Saturday I did some errand running with my mom: a trip to Sam's Club for stuff in bulk (chicken sausages with spinach and asiago, four pounds of nectarines, a huge box of mixed greens, wine), lunch at Ruby Tuesday's, a quick dip into World Market, and a last stop at the Ben & Jerry's Scoop Shop for a dip of Triple Caramel Chunk ice cream. It was a great morning, lots of fun, but the REAL fun surfaced when I arrived home to a chirpy message from the library informing me that When You Are Engulfed in Flames was waiting for me! My hold came in, and of course I didn't have the time or energy to go get it just then. *sigh*
I popped up at 6am this morning for my walk--cut short by rain, YAY--and had a little breakfast, and basically futzed around the house until I could go raid the library at 10:00. Library trips, in my world, are called trips to "the crack house" or a "pilgrimage to Mecca." In short, I love the library. I still try to stay away to some extent because I REALLY need to read the bazillion books that I own, but everyone has a weak moment, right? And the library is totally guilt-free since it's....free. Wooo!
I couldn't help but pick up the following:
Iodine, by Haven Kimmel. I ADORED A Girl Named Zippy earlier this year and when you read this novel's blurb you will know, as I do, that this novel is going to be nothing at all like Zippy. Given my very limited experience with Kimmel's work, this novel could resemble culture shock in comparison to Zippy, but I think I'm ready.
Blurb: Brilliant, unconventional college senior Trace Pennington has eked out an impoverished, solitary, but highly functional existence in the years since she ran away from her abusive home. But when Trace finds love with a much older man, her life is upended and she's forced to face herself and her past. After recovering a horrific, long-suppressed memory, she discovers that much of her present-day life is a carefully constructed delusion. With equal parts genius and psychosis, Trace copes with the fallout from a brutal, bizarre childhood in a heart-stopping story that explores both the terror and wonder of mental illness.
The Ten-Year Nap, by Meg Wolitzer. OK, I admit it! I have The Position on my TBR already. Heather was kind enough to send it me a scandalous number of years ago, and because I'm a horrible, slow reader I haven't even cracked it yet. SO, I have no idea why I brought this one home. And I have no delusions that I'll finish these books in two weeks with courses getting started, my own graduate work, and my undeniable Internet addiction, BUT it's fun to pretend, isn't it? It sounds like a yummy-tastic novel. A wee tad more "women's fiction"-like than I usually read, but I'm not opposed.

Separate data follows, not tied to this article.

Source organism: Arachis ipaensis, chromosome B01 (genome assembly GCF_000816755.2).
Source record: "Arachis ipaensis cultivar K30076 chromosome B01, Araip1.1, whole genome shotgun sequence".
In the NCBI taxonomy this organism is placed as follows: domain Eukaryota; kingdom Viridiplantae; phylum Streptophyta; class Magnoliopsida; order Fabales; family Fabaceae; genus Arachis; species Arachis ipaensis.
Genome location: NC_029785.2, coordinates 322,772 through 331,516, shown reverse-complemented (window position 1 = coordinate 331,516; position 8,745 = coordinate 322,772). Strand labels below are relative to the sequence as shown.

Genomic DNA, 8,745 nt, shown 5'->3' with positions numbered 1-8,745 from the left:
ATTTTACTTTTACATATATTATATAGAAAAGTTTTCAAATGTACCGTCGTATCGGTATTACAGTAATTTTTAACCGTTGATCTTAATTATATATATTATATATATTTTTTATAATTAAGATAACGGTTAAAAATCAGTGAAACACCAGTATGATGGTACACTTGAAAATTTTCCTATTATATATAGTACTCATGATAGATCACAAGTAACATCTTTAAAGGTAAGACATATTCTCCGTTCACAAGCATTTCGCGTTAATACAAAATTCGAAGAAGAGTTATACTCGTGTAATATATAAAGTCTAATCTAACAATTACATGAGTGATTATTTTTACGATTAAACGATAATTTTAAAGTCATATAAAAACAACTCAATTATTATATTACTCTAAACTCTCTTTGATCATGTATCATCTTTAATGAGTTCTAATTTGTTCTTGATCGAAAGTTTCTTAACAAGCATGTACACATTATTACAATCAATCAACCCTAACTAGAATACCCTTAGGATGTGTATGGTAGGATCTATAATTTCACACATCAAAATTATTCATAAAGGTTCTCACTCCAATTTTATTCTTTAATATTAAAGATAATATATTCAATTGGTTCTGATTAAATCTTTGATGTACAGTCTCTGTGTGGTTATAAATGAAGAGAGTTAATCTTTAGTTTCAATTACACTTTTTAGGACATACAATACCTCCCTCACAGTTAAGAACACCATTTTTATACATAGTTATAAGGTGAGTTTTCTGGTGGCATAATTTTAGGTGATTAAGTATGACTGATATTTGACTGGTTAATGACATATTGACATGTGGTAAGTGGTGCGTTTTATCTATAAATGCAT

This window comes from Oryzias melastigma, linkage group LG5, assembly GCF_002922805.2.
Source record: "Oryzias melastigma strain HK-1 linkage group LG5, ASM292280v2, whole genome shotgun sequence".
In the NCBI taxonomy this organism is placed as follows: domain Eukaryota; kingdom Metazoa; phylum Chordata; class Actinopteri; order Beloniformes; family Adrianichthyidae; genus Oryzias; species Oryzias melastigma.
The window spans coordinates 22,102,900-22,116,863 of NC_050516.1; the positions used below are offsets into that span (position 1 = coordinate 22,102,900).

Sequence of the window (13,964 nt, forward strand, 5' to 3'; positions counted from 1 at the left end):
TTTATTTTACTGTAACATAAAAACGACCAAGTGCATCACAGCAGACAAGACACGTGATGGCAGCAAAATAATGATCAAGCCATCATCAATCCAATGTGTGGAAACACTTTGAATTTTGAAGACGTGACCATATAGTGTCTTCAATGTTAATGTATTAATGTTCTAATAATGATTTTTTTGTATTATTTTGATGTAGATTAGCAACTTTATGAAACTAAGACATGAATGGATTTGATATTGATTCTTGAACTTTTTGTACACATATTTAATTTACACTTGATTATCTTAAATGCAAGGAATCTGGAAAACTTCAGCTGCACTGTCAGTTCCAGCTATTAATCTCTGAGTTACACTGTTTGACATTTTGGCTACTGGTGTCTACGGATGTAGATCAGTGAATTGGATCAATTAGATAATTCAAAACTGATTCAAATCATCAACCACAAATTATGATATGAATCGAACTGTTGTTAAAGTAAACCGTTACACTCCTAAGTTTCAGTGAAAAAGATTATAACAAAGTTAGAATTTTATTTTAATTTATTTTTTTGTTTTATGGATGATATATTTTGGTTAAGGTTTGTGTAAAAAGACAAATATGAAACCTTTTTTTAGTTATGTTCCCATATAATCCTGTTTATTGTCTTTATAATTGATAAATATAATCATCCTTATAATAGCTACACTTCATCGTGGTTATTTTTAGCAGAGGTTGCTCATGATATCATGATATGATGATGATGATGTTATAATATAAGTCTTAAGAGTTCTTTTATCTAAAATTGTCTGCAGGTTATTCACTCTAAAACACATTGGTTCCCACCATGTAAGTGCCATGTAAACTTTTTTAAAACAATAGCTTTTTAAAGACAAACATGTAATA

Blurb: For a group of four New York friends, the past decade has been largely defined by marriage and motherhood. Educated and reared to believe that they would conquer the world, they then left jobs as corporate lawyers, investment bankers, and film scouts to stay home with their babies. What was meant to be a temporary leave of absence has lasted a decade. Now, at age forty, with the halcyon days of young motherhood behind them and without professions to define them, Amy, Jill, Roberta, and Karen face a life that is not what they were brought up to expect but seems to be the one they have chosen.
Unaccustomed Earth, by Jhumpa Lahiri. I love me some Lahiri. Her other book of stories, Interpreter of Maladies, is still a favorite of mine, so I hate to admit that I've already had Unaccustomed Earth from the library once, and I didn't so much as open it that time. Given my teensy attention span, I think this one could be just the ticket. I'm probably most likely to read When You Are Engulfed in Flames and Unaccustomed Earth before the books are due back in two weeks.
Blurb: From the internationally best-selling, Pulitzer Prize-winning author, a superbly crafted new work of fiction: eight stories — longer and more emotionally complex than any she has yet written — that take us from Cambridge and Seattle to India and Thailand as they enter the lives of sisters and brothers, fathers and mothers, daughters and sons, friends and lovers.
Finally, I had to look over the for-sale shelves. Because what red-blooded book lover wouldn't? Really? I almost never find anything I want, but today was the exception:
In a Sunburned Country, by Bill Bryson. I'm pretty sure I'm the last soul on earth that hasn't read anything by Bryson. I also have a copy of A Walk in the Woods on my shelves, courtesy of Les, that I haven't read yet. But I think I'll like it, and now I have a Bryson backup for whenever the urge strikes to read more of his stuff.
Blurb: Everything, it seems, is interesting to Bill Bryson. The marvel is that he can make it all interesting to us. Three billion year old fossilized organisms off the western coast; a giant lobster on the side of a highway; empty, forbidding spaces... In a Sunburned Country introduces Australia, a giant, mostly barren continent in the Indian Ocean populated by 18 million people, or, as Bryson points out, less people than are born each year in China.
For now I'm off to field more frantic student e-mails. The third of five classes kicked in today, and I'm just waiting to see what will come up! Never a dull moment...